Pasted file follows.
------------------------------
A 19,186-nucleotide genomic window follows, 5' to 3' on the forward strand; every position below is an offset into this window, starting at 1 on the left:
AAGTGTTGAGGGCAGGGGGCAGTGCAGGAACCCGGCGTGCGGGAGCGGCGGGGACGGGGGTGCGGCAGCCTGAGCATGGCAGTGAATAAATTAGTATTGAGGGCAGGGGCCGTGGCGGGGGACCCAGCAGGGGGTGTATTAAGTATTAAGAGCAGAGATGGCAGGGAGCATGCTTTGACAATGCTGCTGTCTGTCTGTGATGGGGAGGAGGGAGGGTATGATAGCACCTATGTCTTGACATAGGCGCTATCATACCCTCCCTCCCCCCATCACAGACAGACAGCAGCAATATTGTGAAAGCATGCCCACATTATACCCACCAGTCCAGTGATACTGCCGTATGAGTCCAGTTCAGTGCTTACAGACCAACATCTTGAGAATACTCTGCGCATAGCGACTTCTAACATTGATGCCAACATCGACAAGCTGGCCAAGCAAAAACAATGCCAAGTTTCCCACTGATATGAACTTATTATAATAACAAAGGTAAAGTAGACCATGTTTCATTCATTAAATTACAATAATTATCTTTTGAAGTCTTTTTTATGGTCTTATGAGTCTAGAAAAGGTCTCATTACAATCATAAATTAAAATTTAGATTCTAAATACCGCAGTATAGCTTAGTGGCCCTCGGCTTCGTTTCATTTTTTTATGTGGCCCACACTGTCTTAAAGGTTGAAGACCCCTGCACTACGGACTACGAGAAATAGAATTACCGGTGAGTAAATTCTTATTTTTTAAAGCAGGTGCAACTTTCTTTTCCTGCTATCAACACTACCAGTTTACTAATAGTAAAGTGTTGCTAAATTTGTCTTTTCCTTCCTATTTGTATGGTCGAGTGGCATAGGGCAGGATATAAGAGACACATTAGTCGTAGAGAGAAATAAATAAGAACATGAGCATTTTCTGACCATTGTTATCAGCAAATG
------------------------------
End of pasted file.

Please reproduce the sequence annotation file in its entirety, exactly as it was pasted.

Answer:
A 19,186-nucleotide genomic window follows, 5' to 3' on the forward strand; every position below is an offset into this window, starting at 1 on the left:
AAGTGTTGAGGGCAGGGGGCAGTGCAGGAACCCGGCGTGCGGGAGCGGCGGGGACGGGGGTGCGGCAGCCTGAGCATGGCAGTGAATAAATTAGTATTGAGGGCAGGGGCCGTGGCGGGGGACCCAGCAGGGGGTGTATTAAGTATTAAGAGCAGAGATGGCAGGGAGCATGCTTTGACAATGCTGCTGTCTGTCTGTGATGGGGAGGAGGGAGGGTATGATAGCACCTATGTCTTGACATAGGCGCTATCATACCCTCCCTCCCCCCATCACAGACAGACAGCAGCAATATTGTGAAAGCATGCCCACATTATACCCACCAGTCCAGTGATACTGCCGTATGAGTCCAGTTCAGTGCTTACAGACCAACATCTTGAGAATACTCTGCGCATAGCGACTTCTAACATTGATGCCAACATCGACAAGCTGGCCAAGCAAAAACAATGCCAAGTTTCCCACTGATATGAACTTATTATAATAACAAAGGTAAAGTAGACCATGTTTCATTCATTAAATTACAATAATTATCTTTTGAAGTCTTTTTTATGGTCTTATGAGTCTAGAAAAGGTCTCATTACAATCATAAATTAAAATTTAGATTCTAAATACCGCAGTATAGCTTAGTGGCCCTCGGCTTCGTTTCATTTTTTTATGTGGCCCACACTGTCTTAAAGGTTGAAGACCCCTGCACTACGGACTACGAGAAATAGAATTACCGGTGAGTAAATTCTTATTTTTTAAAGCAGGTGCAACTTTCTTTTCCTGCTATCAACACTACCAGTTTACTAATAGTAAAGTGTTGCTAAATTTGTCTTTTCCTTCCTATTTGTATGGTCGAGTGGCATAGGGCAGGATATAAGAGACACATTAGTCGTAGAGAGAAATAAATAAGAACATGAGCATTTTCTGACCATTGTTATCAGCAAATG